How to watch 'Star Trek: Prodigy' season 2 online — stream anywhere, release date

T rekkies and Trekkers alike rejoice! The animated "Star Trek: Prodigy" is beaming up another 20 episodes to enjoy the universe over. And we have all the details you need to watch "Star Trek: Prodigy" season 2 from anywhere with a VPN — and potentially for FREE .

The broad strokes characterizations and wholesome themes let you know that "Star Trek: Prodigy" has its Phaser primarily aimed at kids. But there's so much charm absorbed in the young crew of the Delta Quadrant, that season 1 found an eager adult audience, too. Now Dal, Rok, Zero, Jankom Pog and Murf are back under the guidance of Kate Mulgrew's Kathryn Janeway and investigating a very troubling wormhole...

Helmed by the brilliant Hagerman Brothers — they with an illustrious list of credits that includes "Ninjago", "Hotel Transylvania" and the era-defining "The Lego Movie" — the first run was cheerily received by viewers. And by critics, too; it walked away with a Children's and Family Emmy Award in 2022.

Oddly, "Star Trek: Prodigy" season 2 has already been out for a few months in France on the free-to-watch France.tv website . However, it is of course in French and the streams are geo-blocked for people outside of the borders.

But for the English-speaking world, Monday, July 1 is the day to circle in your captain's log for more animated Trekking travails. So keep reading and discover how to watch "Star Trek: Prodigy" season 2 online and from anywhere when the starship lands. 

How to watch 'Star Trek: Prodigy' season 2 online in the U.S.

How to watch 'star trek: prodigy' season 2 in the u.s..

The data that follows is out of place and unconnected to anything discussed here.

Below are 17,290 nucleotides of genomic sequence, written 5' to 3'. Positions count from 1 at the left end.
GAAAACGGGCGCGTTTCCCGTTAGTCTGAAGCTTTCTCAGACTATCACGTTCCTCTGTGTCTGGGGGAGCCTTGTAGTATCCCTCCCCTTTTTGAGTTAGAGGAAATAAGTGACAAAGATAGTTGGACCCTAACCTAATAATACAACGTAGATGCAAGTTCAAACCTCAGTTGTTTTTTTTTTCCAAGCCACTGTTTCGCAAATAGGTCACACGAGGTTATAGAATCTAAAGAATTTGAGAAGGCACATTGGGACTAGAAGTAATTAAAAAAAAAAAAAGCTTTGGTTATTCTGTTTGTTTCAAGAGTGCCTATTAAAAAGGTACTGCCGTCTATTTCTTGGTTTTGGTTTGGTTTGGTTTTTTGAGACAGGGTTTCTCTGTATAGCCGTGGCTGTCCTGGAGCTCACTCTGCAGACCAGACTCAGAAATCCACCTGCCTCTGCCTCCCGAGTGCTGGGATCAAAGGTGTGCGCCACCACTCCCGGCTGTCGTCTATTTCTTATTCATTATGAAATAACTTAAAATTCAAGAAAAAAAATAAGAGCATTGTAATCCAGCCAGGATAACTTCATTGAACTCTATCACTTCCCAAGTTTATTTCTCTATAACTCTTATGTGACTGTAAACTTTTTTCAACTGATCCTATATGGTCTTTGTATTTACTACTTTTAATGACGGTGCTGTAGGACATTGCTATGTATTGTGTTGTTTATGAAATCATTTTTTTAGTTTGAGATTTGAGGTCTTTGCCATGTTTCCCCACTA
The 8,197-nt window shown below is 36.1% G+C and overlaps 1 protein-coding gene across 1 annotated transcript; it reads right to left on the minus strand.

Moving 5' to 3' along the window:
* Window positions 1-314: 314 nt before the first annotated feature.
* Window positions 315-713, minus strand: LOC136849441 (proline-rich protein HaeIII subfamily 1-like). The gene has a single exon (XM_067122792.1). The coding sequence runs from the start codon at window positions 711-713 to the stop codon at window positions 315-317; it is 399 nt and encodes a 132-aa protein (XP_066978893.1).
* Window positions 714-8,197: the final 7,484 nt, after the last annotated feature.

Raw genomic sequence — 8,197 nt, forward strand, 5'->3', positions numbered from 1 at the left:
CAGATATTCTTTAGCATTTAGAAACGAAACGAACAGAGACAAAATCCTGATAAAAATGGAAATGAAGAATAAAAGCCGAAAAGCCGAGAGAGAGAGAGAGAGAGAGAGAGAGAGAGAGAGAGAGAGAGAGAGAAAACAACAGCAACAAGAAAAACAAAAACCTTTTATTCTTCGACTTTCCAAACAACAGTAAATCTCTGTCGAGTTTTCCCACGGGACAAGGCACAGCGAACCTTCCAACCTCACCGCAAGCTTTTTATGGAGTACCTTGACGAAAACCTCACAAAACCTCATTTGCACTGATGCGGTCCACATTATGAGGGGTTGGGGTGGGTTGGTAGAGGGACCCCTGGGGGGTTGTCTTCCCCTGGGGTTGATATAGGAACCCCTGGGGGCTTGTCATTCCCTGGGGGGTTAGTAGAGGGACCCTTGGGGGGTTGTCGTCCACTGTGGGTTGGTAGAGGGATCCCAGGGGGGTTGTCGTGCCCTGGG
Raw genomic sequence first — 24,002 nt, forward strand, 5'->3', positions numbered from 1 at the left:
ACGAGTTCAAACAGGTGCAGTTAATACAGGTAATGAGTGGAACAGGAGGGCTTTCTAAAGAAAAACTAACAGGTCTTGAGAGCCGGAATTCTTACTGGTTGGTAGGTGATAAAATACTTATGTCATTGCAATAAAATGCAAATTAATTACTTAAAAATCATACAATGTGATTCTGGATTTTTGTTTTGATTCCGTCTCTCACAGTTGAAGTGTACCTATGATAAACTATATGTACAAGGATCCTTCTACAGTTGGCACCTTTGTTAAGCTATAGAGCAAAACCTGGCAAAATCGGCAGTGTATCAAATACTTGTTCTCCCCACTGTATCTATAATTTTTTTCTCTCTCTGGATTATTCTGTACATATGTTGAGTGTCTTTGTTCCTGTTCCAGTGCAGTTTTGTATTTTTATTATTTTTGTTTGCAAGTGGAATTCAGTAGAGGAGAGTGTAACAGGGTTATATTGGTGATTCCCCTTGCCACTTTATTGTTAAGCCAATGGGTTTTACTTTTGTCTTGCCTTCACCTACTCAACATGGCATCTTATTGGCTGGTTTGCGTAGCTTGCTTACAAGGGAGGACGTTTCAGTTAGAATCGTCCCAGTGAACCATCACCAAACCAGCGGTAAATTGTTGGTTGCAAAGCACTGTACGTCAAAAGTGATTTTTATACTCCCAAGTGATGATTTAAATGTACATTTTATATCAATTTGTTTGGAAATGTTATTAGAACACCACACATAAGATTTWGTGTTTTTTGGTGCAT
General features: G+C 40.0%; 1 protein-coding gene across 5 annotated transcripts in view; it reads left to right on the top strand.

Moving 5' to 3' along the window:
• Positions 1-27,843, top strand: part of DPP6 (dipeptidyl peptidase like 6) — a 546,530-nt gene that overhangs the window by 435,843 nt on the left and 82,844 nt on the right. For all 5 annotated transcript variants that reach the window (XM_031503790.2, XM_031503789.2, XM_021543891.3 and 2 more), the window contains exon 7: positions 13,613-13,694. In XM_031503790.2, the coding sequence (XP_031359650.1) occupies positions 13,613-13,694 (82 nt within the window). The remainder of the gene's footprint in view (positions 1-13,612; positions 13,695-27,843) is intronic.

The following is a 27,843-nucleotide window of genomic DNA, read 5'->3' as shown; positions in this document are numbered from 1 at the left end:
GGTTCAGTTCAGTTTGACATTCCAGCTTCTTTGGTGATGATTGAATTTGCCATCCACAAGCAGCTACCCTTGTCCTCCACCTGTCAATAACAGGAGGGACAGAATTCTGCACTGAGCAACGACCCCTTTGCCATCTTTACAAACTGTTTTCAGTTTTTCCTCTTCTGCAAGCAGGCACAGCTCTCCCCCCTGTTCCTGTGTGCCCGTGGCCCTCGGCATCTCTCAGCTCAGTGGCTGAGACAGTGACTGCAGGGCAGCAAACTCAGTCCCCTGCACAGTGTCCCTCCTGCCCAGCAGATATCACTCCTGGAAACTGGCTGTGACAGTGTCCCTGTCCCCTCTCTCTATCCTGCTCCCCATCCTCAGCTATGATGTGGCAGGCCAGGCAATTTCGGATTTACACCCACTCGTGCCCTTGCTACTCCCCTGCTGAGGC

Originally streamed on the Paramount+ platform, season 2 of "Star Trek: Prodigy" will go out on the world's most popular streaming service: Netflix.

All 20 new episodes land at once on Monday, July 1.

Monthly Netflix prices currently start at $6.99, which allows you to watch on two simultaneous devices in the household but means you'll need to sit through the occasional ad. The Standard plan goes up to $15.49 but removes all commercials. Or go all out for the Premium plan for $22.99/month and get access to 4K streams and immersive spatial audio.

A U.S. citizen travelling abroad? With a VPN you can watch everything you'd normally get on your domestic Netflix catalog, even if the show or movie doesn't appear on the platform on the country you've visited.

Watch 'Star Trek: Prodigy' from anywhere in the world

How to watch 'star trek: prodigy' s2 from anywhere with a vpn.

Away from home and blocked from watching "Star Trek: Prodigy" on your usual streaming service?

You can still watch the fun thanks to the wonders of a VPN (Virtual Private Network). The software allows your devices to appear to be back in your home country regardless of where in the world you are. So ideal for TV fans away on vacation or on business. Our favorite is NordVPN . It's the best on the market:

There's a good reason you've heard of NordVPN. We specialize in testing and reviewing VPN services and NordVPN is the one we rate best. It's outstanding at unblocking streaming services, it's fast and it has top-level security features too. With over 6,000 servers, across 111 countries, and at a great price too, it's easy to recommend.

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Watch 'Start Trek: Prodigy' season 2 around the world

Can i watch 'star trek: prodigy' season 2 in canada.

Canada is one of the only Netflix territories where "Star Trek: Prodigy" season 2 isn't available (as well as the likes of the Nordics, Netherlands, Spain, Portugal, Poland, Russia, Belarus, CEE countries and Mainland China).

Instead, Canada's broadcaster is CTV. The first season went out on its Sci-Fi Channel.

However, for the time being, there's no sign of the new episodes on CTV's upcoming schedule. 

If you're from the U.S., have travelled north of the border and still want to watch "Star Trek: Prodigy", then we can only recommend that you take a peek at our guide to the best Netflix VPNs .

How to watch 'Star Trek: Prodigy' in the U.K.?

U.K. Trekkies can watch "Star Trek: Prodigy" season 2 episodes on Netflix from Monday, July 1.

In the U.K., Netflix costs from only £4.99/month. That permits content in Full HD and up to two devices in the household watching at once, but is ad-supported.

It costs £10.99/month to watch ad-free, while £17.99/month gets Brits the Premium plan that ramps the picture quality up to 4K, adds immersive spatial audio and allows up to four simultaneous users.